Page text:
- Battery life (a). Admittedly, I should have done some more thorough testing with this one, like @jkitzes' lab. Based on a quick test and estimates, I thought the SM Micro should get ~100 hours of recording using Eneloop Pro batteries. What I actually got was around 80 hours on average, which is pretty bad, and meant that a lot more of my time was spent going to change batteries than originally planned. It was in lowland rainforest, so low temperature was not an issue. Sample rate was 32kHz. Potentially there was an issue with my battery charger, but I tested batteries and they seemed at full capacity. I don't know whether there is some incompatibility issue going on...

- Battery life (b). I also used Energizer Lithium batteries (the best ones) on a couple of deployments. Strangely, this did not dramatically improve things! I got 90-100 hours. However, when I changed the schedule for one of the recorders from '1 min on, 2 off, 24/7' to '1 min on, 0 off, 5am-6pm', that recorder lasted for 250hrs! I don't know if this was just a fluke, or if something about power cycling differences between schedule types has a big effect. It shouldn't, but that schedule got by far the longest battery life. 


- Great for short-term deployments targeted at particular species (e.g. SDM ground-truthing, preliminary conservation monitoring)

- Probably better suited to temperate sites with less insect noise

- Test out different schedules to see if this really does affect battery life

- NOT good for soundscape analysis/acoustic indices 

Let me know if you have any questions/comments! Hope this is helpful to anyone thinking about these recorders.

Hi Lucy, 

Sorry! I was in the field by the time you replied, and have not been back long. I realise it's been months now, but are you still planning on using the SM Micros? If so, please have a look at my thoughts in the new comment on this thread. I would think in Norway, the stridulating insect issue would not be as bad as in the tropics. Depends on what you want to use them for. Battery life is still definitely an issue though, and even more so in low temperatures. Good luck, let me know how you get on, or if you went with a different recorder.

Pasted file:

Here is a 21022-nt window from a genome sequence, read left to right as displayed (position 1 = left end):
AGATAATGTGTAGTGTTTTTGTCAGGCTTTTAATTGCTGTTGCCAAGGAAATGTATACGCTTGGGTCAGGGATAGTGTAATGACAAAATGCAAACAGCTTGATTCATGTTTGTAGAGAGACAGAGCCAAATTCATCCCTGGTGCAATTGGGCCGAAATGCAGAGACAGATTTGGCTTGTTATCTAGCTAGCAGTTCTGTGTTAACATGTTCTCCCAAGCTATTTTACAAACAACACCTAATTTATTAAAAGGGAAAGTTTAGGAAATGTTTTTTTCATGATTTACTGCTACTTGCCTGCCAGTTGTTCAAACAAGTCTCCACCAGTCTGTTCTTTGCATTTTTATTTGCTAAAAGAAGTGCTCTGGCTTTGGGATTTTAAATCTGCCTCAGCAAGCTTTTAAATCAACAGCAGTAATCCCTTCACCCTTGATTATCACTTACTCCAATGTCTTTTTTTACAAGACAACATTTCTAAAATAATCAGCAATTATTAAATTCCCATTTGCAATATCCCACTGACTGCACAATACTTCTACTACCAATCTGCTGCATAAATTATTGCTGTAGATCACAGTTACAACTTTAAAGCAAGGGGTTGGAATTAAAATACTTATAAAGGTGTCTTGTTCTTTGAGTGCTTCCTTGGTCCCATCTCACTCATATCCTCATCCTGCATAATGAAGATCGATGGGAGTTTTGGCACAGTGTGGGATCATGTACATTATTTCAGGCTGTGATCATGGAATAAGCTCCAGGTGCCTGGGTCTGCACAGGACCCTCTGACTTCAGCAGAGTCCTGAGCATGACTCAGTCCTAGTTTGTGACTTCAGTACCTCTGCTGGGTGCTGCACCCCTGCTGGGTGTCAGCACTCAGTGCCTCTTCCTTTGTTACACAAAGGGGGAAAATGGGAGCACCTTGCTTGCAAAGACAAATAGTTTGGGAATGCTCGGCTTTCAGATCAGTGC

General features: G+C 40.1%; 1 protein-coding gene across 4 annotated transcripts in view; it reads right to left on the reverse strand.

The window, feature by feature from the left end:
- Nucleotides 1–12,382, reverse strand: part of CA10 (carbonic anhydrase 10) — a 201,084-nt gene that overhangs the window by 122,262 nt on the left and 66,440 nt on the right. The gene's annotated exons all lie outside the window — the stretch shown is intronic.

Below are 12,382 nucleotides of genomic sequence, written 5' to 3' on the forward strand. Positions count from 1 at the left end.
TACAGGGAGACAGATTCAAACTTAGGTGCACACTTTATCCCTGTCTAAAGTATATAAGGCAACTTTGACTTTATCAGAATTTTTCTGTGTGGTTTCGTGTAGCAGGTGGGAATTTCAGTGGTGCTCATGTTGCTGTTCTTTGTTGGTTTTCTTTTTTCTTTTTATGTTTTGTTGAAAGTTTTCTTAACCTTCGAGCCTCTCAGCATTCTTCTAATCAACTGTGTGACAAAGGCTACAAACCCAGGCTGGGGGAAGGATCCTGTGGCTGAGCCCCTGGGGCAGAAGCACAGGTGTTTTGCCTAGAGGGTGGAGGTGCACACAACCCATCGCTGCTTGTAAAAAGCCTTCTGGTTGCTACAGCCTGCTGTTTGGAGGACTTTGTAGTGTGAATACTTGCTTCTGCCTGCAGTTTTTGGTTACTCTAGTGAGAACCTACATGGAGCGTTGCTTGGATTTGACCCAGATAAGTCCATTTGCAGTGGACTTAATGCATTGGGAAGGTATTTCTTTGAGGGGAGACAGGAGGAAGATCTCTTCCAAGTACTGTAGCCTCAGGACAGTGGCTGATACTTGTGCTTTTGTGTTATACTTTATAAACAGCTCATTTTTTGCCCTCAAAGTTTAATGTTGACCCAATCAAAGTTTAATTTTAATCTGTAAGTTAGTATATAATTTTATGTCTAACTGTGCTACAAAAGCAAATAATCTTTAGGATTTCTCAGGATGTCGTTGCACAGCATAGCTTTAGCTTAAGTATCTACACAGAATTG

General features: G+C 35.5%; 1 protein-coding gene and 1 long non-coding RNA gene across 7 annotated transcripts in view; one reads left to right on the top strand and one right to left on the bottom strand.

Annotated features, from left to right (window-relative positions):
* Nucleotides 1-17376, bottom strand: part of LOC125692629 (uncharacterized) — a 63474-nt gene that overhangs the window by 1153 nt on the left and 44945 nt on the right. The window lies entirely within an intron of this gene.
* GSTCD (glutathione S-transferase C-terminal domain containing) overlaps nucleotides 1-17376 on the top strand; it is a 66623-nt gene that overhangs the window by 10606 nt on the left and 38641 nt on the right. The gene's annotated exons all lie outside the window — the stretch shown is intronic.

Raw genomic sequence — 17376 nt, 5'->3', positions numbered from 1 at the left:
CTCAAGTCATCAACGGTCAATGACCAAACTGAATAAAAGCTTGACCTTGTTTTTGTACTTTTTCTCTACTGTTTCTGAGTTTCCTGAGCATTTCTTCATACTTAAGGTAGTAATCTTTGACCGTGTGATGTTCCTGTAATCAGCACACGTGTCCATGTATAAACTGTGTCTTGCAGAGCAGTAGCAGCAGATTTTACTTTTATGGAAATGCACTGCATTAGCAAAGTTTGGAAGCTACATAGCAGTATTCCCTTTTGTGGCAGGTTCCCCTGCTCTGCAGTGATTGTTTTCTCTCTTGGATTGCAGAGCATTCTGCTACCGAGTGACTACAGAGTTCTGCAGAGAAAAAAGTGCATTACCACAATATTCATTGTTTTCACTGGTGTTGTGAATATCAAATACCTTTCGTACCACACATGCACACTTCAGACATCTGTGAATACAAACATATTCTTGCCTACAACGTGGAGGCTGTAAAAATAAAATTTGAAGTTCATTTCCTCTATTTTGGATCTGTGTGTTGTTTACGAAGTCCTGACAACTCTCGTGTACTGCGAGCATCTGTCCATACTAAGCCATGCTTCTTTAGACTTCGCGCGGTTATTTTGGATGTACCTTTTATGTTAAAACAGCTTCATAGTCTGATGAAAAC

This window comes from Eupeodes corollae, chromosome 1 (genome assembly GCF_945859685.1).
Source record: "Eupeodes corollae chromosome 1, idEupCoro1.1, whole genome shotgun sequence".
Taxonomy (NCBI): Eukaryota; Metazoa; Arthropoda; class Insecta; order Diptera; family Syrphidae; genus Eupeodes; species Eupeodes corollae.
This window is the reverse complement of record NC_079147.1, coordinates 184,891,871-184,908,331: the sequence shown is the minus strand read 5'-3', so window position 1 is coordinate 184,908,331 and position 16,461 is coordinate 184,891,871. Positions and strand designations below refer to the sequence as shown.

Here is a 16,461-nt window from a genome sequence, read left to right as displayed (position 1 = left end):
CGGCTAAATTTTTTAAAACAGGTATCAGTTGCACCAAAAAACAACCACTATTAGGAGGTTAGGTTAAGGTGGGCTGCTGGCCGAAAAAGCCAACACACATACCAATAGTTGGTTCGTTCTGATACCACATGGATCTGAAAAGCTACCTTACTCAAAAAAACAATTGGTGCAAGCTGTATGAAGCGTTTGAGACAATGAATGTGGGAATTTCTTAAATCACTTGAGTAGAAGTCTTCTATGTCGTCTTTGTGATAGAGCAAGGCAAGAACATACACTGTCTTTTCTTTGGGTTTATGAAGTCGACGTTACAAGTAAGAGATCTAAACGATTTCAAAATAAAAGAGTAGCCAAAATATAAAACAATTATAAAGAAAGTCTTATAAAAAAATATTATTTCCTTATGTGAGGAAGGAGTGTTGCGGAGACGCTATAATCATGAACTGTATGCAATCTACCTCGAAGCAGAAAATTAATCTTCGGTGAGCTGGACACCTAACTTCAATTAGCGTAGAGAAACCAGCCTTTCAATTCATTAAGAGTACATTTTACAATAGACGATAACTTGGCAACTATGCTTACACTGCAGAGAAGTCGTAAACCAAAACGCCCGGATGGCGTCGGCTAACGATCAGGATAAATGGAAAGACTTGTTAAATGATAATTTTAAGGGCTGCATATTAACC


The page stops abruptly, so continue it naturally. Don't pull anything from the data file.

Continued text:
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New Paper: Identification of fish sounds

Xavier Mouy recently shared this new bioacoustics paper on Twitter. This research focuses on identifying fish sounds in relation to specific species through the use of three underwater portable audio-video platforms. The proposed array designs successfully identified fish sounds, and this paper covers instructions for others working in marine bioacoustics who would like to apply these ideas to their own work.


EarthRanger User Conference

Back for its 8th year, don't miss this year's premier global annual event where conservation practitioners from around the world convene to discuss important challenges and solutions

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Congo Basin activity?

greetings - I am helping coordinate a visit by the incoming director of national parks for the Democratic Republic of the Congo (DRC) in mid-late June. He is very interested to...

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i sent you a PM regarding this, feel free to contact me however is most convenient for you -




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Accessible acoustic analysis tech for blind scientist - ideas?

Hi all - I'm mentoring a student who is blind on a bioacoustics project to classify killer whale calls. Anyone out there have any experience with or ideas about making...

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Hey Kate I don't have any explicit ideas at the moment but will think on it - such a cool concept! I wonder if there's some form of tactile spectrogram that you could develop, or a way that you could have them try to draw a representation (so assign some shape) of what they are hearing as a means of classification a call and then clustering those shapes? There's a way of creating an image using foam and paper I believe so they could have a tactile record of those shapes. Guess it depends what you want to the quantitative results to be. Super cool that you are looking for greater accessibility in acoustics!!!

Hi Kate, 

We've developed a screen-reader workflow for a classification problem on our "Ocean Voices" Zooniverse project, which simply asks folks to label sounds based on what they hear and omits the spectrogram altogether. There are lots of screen-reader users who are active in the Zooniverse Talk forums, so they may have valuable input for you as well.